Mar. 23--Using office e-mail has been compared to posting a notice on the bulletin board: Never for one moment should you think your message is read only by the person you've sent it to.
While most employees don't worry too much about their colleagues knowing their innermost secrets and complaints, they do worry about the boss' invading their privacy.
The question is, do employers have the right to scrutinize all information transmitted on company computers?
As the superinformation highway broadens, employee use of e-mail for personal messages becomes more vulnerable. And corporations become more vulnerable to lawsuits.
That's why experts now are paying attention to the issue of employee privacy versus employer right to know.
``Most companies' employee policies (on employee privacy) were developed in the 'paper era' and are likely to be inadequate for the changing electronic workplace,'' says Dr. Lawrence F. Young, co-director of the Center for Information Technology and Law at the University of Cinncinnati. ``Many companies have no stated policy at all regarding monitoring employees' e- mail, while the number of e-mail users in U.S. companies has grown to about 16 million.''
The center has written a guideline for company policy. Among the tips: 1. Know that privacy can be reasonably balanced against other legitimate interests.
2. Have a written, well-thought-out and comprehensive policy statement distributed to all employees.
3. Identify the employee as the ``custodian'' of certain recorded information, not the ``owner.''
4. Some companies identify each communications system as company property and state that the company reserves the right to monitor all e-mail.
Young points out that Federal Express, Eastman Kodak, Du Pont, Pacific Bell, Nordstrom, Bank of Boston, Hughes Aircraft and United Parcel clearly state they monitor all e-mail.
On the other hand, he says, General Motors, Hallmark Cards, Warner Brothers, Media General and Citibank ``make it clear that their policy is to protect employees' e-mail message privacy.''
For a copy of the report, a joint research project with the university's law school, write to the Center for Information Technology and Law, CBA, University of Cincinnati, Ohio, 45221. Send a check for $9.
And don't make your request by e-mail - unless you want the whole world to know about it.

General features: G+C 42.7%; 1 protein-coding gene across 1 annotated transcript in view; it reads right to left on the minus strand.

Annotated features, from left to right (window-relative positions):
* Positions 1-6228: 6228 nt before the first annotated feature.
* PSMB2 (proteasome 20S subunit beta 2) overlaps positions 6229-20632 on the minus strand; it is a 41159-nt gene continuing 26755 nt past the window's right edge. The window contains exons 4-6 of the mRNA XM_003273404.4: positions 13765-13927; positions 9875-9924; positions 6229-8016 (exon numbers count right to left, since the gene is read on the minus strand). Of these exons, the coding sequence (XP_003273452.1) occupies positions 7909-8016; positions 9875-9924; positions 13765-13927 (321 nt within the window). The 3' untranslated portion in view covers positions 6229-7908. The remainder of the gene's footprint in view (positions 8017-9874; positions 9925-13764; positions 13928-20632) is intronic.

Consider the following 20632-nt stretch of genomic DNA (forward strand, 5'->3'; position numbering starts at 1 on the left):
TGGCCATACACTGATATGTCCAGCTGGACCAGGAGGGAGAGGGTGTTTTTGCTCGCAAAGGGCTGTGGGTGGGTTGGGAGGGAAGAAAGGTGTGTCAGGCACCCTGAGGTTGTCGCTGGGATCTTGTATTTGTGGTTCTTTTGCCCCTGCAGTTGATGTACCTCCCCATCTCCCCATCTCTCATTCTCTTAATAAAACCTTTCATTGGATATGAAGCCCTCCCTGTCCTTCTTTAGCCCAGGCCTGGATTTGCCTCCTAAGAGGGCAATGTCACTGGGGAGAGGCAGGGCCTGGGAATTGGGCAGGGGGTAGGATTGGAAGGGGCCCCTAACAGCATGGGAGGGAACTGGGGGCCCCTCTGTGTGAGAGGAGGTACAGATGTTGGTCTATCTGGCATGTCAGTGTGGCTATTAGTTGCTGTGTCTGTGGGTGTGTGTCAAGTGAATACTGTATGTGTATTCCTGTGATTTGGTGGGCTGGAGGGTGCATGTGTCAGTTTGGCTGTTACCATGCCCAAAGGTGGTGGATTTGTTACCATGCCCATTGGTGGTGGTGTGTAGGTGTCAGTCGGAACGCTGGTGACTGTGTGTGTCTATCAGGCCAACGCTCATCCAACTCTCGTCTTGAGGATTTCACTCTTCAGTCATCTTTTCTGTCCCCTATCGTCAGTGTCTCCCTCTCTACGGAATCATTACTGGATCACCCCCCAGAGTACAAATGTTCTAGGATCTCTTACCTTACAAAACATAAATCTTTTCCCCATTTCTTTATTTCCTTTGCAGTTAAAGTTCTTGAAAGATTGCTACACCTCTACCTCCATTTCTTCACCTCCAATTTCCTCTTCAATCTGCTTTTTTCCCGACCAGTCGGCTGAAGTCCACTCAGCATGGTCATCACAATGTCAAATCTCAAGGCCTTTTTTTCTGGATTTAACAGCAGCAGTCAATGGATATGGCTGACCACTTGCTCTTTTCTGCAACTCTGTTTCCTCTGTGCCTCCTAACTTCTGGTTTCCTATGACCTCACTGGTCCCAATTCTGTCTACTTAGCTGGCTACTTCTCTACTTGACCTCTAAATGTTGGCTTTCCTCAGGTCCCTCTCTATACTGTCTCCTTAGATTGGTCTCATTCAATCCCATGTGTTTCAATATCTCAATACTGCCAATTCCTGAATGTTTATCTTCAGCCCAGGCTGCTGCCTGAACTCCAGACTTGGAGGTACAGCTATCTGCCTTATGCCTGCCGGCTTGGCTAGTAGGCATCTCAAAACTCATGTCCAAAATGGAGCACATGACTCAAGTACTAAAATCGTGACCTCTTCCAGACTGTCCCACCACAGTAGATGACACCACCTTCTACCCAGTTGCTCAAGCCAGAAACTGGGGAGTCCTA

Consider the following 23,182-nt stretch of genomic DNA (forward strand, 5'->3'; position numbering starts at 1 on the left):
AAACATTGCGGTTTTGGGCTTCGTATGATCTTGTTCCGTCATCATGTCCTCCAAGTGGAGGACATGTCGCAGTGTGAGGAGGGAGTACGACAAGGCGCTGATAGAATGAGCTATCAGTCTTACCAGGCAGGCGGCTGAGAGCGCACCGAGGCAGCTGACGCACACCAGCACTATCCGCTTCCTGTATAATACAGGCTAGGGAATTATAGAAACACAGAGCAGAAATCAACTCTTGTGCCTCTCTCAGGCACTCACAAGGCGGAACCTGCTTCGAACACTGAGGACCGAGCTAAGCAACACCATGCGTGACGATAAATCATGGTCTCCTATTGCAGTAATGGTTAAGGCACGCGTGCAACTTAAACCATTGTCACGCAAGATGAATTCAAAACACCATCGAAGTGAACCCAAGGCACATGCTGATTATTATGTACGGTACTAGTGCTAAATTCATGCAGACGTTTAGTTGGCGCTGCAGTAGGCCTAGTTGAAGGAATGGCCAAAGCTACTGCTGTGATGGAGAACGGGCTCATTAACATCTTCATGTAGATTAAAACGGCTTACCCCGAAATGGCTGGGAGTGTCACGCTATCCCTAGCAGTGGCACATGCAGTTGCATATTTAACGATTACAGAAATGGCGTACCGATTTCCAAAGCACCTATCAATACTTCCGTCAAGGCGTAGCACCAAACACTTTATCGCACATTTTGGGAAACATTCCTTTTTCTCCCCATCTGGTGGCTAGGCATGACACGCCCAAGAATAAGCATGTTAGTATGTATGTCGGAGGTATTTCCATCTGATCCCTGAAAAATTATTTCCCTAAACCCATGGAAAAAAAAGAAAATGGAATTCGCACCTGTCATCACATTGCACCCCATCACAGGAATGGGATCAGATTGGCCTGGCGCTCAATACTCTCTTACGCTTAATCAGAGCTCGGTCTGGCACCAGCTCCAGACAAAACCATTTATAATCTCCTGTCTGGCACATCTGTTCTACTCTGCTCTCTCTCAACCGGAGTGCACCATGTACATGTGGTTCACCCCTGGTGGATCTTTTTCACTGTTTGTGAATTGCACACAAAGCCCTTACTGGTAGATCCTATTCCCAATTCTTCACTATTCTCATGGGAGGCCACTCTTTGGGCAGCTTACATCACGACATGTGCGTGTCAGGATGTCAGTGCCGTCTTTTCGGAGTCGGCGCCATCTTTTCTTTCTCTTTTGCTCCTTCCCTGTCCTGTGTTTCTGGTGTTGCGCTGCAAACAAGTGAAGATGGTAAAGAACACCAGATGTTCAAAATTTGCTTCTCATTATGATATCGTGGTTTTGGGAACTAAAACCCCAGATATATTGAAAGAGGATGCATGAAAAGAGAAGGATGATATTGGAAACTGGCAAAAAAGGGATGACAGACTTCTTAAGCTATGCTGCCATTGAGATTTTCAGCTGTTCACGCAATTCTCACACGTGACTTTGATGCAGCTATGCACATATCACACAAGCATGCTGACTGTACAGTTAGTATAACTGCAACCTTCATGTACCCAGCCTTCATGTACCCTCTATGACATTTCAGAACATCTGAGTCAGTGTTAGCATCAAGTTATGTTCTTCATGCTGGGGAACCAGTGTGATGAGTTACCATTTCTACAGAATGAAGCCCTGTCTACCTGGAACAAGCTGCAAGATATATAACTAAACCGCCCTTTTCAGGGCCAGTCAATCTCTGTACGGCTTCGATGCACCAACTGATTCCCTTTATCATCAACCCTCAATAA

LEADERSHIP RESIGNATION: The press release from Georgetown University in Washington reported that ``citing differences with the board of directors over the strategic direction of the company, the CEO of Looking Glass Incorporated (LGI) announced his resignation today. LGI has been plagued with heavy losses at its integrated circuits division as well as environmental problems in its lighting products plant.''
The surprise at the eye-catching news that a CEO would resign under such circumstances was diffused by the next paragraph which explained the company is fictitious and was created as a project for first-year MBA students at the Georgetown School of Business.
The object was to apply leadership skills in a realistic corporate environment. The MBAs did what was right: They got rid of the ineffective CEO. But while the problems were realistic, was the solution?
Many long-time employees would be glad to share with the MBAs that in real life what the culpable CEO would have done instead of resigning might have been to add a few titles to his rank and given himself a huge raise plus stock options.
EXECUTIVE COMPENSATION: Speaking of CEOs and the way they compensate themselves, the watchdog of executive compensation, Graef Crystal, has cut out for his special baliwick the study of overpaid and underpaid executives. Crystal, who isn't popular with everyone in the country's most highly cushioned boardrooms, bases his analysis on a comparison with company performance and the going salaries.
But there's a serious problem, Crystal has found. He writes in The Crystal Report that ``in study after study that we have conducted over the past several years, we have found there to be hardly any relationship between (CEO) pay and performance, and, in some studies, no relationship at all...''
His conclusion about how the big guys get their big bucks: ``There's an appearance of chaos in the world of executive compensation.'' END!B&$9?TB-WORKING-COL
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